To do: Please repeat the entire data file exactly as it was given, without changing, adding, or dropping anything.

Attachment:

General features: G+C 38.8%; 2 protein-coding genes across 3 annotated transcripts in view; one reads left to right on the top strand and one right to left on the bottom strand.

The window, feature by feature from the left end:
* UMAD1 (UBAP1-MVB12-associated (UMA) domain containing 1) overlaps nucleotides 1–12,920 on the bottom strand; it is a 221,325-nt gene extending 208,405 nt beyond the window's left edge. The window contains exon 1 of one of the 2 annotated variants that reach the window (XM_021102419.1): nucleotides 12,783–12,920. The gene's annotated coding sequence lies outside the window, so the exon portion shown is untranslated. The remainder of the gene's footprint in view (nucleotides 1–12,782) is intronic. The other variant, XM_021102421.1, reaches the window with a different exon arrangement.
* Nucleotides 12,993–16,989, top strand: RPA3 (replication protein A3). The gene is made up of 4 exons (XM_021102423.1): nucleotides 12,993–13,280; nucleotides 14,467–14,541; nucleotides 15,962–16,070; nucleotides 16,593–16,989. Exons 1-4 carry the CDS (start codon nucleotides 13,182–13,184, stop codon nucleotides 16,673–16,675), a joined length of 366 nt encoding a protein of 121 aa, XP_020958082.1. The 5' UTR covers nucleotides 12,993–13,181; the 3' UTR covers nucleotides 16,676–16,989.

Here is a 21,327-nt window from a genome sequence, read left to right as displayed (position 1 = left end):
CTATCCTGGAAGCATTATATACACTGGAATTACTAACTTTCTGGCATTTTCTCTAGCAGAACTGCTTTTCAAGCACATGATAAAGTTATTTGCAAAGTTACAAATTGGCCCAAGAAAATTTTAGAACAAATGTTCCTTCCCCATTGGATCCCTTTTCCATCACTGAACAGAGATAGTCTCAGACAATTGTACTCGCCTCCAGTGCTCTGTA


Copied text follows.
General features: G+C 38.8%; 2 protein-coding genes across 3 annotated transcripts in view; one reads left to right on the top strand and one right to left on the bottom strand.

The window, feature by feature from the left end:
* UMAD1 (UBAP1-MVB12-associated (UMA) domain containing 1) overlaps nucleotides 1–12,920 on the bottom strand; it is a 221,325-nt gene extending 208,405 nt beyond the window's left edge. The window contains exon 1 of one of the 2 annotated variants that reach the window (XM_021102419.1): nucleotides 12,783–12,920. The gene's annotated coding sequence lies outside the window, so the exon portion shown is untranslated. The remainder of the gene's footprint in view (nucleotides 1–12,782) is intronic. The other variant, XM_021102421.1, reaches the window with a different exon arrangement.
* Nucleotides 12,993–16,989, top strand: RPA3 (replication protein A3). The gene is made up of 4 exons (XM_021102423.1): nucleotides 12,993–13,280; nucleotides 14,467–14,541; nucleotides 15,962–16,070; nucleotides 16,593–16,989. Exons 1-4 carry the CDS (start codon nucleotides 13,182–13,184, stop codon nucleotides 16,673–16,675), a joined length of 366 nt encoding a protein of 121 aa, XP_020958082.1. The 5' UTR covers nucleotides 12,993–13,181; the 3' UTR covers nucleotides 16,676–16,989.

Here is a 21,327-nt window from a genome sequence, read left to right as displayed (position 1 = left end):
CTATCCTGGAAGCATTATATACACTGGAATTACTAACTTTCTGGCATTTTCTCTAGCAGAACTGCTTTTCAAGCACATGATAAAGTTATTTGCAAAGTTACAAATTGGCCCAAGAAAATTTTAGAACAAATGTTCCTTCCCCATTGGATCCCTTTTCCATCACTGAACAGAGATAGTCTCAGACAATTGTACTCGCCTCCAGTGCTCTGTA